Dictionary of biomedical optics and biophotonics—A book review
Article first published online: 11 JAN 2013
Copyright © 2013 International Society for Advancement of Cytometry
Cytometry Part A
Volume 83A, Issue 3, page 329, March 2013
How to Cite
Tárnok, A. (2013), Dictionary of biomedical optics and biophotonics—A book review. Cytometry, 83A: 329. doi: 10.1002/cyto.a.22254
- Issue published online: 20 FEB 2013
- Article first published online: 11 JAN 2013
- Manuscript Accepted: 20 DEC 2012
- Manuscript Received: 7 DEC 2012
Valery Tuchin, a leading expert in biophotonics and biomedical optics, guest editor of the special issue on in vivo flow cytometry (1), coeditor of the Journal of Biophotonics (2), and editor of numerous textbooks recently published a dictionary on biomedical optics and biophotonics (3).
Biophotonics can be described as the “development and application of optical techniques, particularly imaging, to the study of biological molecules, cells and tissue”. One of the main benefits of using optical techniques which make up biophotonics is that they preserve the integrity of the biological cells being examined, according to Wikipedia (4), with an extensive explanation.
So one may critically ask: Is it timely to publish a printed dictionary in the era of Wikipedia? The dictionary with approximately 2500 key terms and 576 pages is bolded throughout the text to direct the reader from definition to definition (similar to a hyperlink) and gives a rich understanding of the terminology in this quickly developing field. The key terms were selected by Professor Tuchin from the glossaries of his numerous text books on this topic and all definitions are precise and to the point. It contains all terms relevant for those working with biological material in combination with high-end optical technologies and is thereby a unique publication in the field.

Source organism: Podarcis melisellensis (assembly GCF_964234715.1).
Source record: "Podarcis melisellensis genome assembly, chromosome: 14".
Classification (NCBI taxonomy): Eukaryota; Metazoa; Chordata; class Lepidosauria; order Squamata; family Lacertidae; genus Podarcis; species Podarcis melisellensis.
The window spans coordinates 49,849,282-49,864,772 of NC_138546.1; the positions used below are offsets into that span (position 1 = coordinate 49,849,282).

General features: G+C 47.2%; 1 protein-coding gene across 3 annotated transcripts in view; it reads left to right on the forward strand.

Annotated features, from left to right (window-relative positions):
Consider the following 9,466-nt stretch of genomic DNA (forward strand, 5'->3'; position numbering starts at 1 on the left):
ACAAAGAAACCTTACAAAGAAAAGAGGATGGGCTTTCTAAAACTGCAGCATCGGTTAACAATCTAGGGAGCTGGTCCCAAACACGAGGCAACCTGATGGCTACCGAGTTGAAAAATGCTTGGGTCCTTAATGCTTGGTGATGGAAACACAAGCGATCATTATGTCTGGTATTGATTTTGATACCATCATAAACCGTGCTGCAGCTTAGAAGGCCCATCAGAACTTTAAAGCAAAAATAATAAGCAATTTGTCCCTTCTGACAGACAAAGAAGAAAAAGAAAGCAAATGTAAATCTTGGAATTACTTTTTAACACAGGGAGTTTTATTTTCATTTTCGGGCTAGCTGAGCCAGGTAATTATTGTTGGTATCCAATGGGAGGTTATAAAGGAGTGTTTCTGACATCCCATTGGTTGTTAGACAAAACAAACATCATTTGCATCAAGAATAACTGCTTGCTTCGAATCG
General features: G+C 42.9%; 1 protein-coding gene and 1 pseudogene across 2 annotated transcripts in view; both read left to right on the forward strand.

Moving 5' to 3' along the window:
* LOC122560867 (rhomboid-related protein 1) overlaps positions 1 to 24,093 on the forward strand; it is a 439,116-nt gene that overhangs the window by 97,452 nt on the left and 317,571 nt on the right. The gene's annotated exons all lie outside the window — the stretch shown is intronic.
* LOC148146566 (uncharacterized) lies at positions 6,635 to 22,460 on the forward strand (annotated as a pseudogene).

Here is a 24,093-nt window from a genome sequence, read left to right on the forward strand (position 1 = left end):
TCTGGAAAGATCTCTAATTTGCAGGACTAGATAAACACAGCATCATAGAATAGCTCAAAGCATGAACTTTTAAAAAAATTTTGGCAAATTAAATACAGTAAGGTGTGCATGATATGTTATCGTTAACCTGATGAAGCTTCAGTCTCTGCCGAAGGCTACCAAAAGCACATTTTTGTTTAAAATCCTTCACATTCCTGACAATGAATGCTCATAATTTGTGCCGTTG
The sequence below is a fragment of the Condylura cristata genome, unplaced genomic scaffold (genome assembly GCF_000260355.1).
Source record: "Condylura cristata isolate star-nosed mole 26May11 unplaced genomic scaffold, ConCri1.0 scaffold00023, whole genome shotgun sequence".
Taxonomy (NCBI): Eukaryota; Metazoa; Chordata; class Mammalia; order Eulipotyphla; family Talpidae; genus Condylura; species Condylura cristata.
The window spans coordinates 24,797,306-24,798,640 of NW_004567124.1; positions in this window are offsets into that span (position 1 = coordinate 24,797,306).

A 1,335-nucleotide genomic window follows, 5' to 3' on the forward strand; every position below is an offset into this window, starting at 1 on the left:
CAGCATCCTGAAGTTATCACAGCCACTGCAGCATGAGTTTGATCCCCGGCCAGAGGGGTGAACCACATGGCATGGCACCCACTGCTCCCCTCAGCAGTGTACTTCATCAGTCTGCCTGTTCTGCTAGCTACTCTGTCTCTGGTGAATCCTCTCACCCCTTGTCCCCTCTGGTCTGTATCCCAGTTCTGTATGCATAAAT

Even so, why have a 700g book on your shelf when all the information is also available on the web, in addition to rich information density, graphical explanations, and so on? But is the web information really better? I made, as an experimental scientist, the test. I selected arbitrary key words from the dictionary and looked them up in Wikipedia. And the answer is yes, you can also find the terms on the web but most explanations are extensive whereas those in the dictionary are crisply short and topically focused on biophotonics' relationship. Not only that, but looking the terms up in the book is (astonishingly) faster than doing it via the internet.
Still, for the electronic display aficionados the whole content of the dictionary is also available in electronic format so that you may also search and find key words on your tablet PC.
Who should read it? In my view, Valery Tuchin's dictionary is a must-have reference for all novices in the field. It is a rapid way to find definitions and connections with other fields and should be on the optical bench in any biophotonic laboratory.